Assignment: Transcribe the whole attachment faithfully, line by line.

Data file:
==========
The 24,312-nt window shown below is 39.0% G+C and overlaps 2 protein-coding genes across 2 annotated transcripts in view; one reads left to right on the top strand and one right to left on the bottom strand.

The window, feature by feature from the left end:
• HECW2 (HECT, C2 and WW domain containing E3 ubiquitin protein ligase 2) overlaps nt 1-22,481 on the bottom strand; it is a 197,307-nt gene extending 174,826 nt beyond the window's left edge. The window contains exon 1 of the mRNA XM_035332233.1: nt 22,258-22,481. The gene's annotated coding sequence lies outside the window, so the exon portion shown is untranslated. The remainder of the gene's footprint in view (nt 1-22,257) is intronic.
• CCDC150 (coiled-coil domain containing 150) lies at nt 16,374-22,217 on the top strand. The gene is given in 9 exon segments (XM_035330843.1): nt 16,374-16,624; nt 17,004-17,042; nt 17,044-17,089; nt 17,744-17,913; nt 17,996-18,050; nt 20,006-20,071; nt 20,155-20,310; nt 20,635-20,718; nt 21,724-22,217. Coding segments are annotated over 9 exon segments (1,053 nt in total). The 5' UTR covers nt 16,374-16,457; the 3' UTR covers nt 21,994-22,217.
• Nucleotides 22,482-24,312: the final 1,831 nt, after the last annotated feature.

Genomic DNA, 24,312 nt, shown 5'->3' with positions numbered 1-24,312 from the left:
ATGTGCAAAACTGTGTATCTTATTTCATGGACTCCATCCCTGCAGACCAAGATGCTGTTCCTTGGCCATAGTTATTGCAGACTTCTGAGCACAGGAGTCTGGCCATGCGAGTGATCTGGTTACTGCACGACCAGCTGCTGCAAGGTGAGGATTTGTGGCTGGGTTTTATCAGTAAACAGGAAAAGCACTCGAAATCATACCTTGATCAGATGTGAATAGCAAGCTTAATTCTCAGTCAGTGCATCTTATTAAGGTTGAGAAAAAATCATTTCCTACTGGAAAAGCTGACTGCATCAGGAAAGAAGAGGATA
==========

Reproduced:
The 24,312-nt window shown below is 39.0% G+C and overlaps 2 protein-coding genes across 2 annotated transcripts in view; one reads left to right on the top strand and one right to left on the bottom strand.

The window, feature by feature from the left end:
• HECW2 (HECT, C2 and WW domain containing E3 ubiquitin protein ligase 2) overlaps nt 1-22,481 on the bottom strand; it is a 197,307-nt gene extending 174,826 nt beyond the window's left edge. The window contains exon 1 of the mRNA XM_035332233.1: nt 22,258-22,481. The gene's annotated coding sequence lies outside the window, so the exon portion shown is untranslated. The remainder of the gene's footprint in view (nt 1-22,257) is intronic.
• CCDC150 (coiled-coil domain containing 150) lies at nt 16,374-22,217 on the top strand. The gene is given in 9 exon segments (XM_035330843.1): nt 16,374-16,624; nt 17,004-17,042; nt 17,044-17,089; nt 17,744-17,913; nt 17,996-18,050; nt 20,006-20,071; nt 20,155-20,310; nt 20,635-20,718; nt 21,724-22,217. Coding segments are annotated over 9 exon segments (1,053 nt in total). The 5' UTR covers nt 16,374-16,457; the 3' UTR covers nt 21,994-22,217.
• Nucleotides 22,482-24,312: the final 1,831 nt, after the last annotated feature.

Genomic DNA, 24,312 nt, shown 5'->3' with positions numbered 1-24,312 from the left:
ATGTGCAAAACTGTGTATCTTATTTCATGGACTCCATCCCTGCAGACCAAGATGCTGTTCCTTGGCCATAGTTATTGCAGACTTCTGAGCACAGGAGTCTGGCCATGCGAGTGATCTGGTTACTGCACGACCAGCTGCTGCAAGGTGAGGATTTGTGGCTGGGTTTTATCAGTAAACAGGAAAAGCACTCGAAATCATACCTTGATCAGATGTGAATAGCAAGCTTAATTCTCAGTCAGTGCATCTTATTAAGGTTGAGAAAAAATCATTTCCTACTGGAAAAGCTGACTGCATCAGGAAAGAAGAGGATA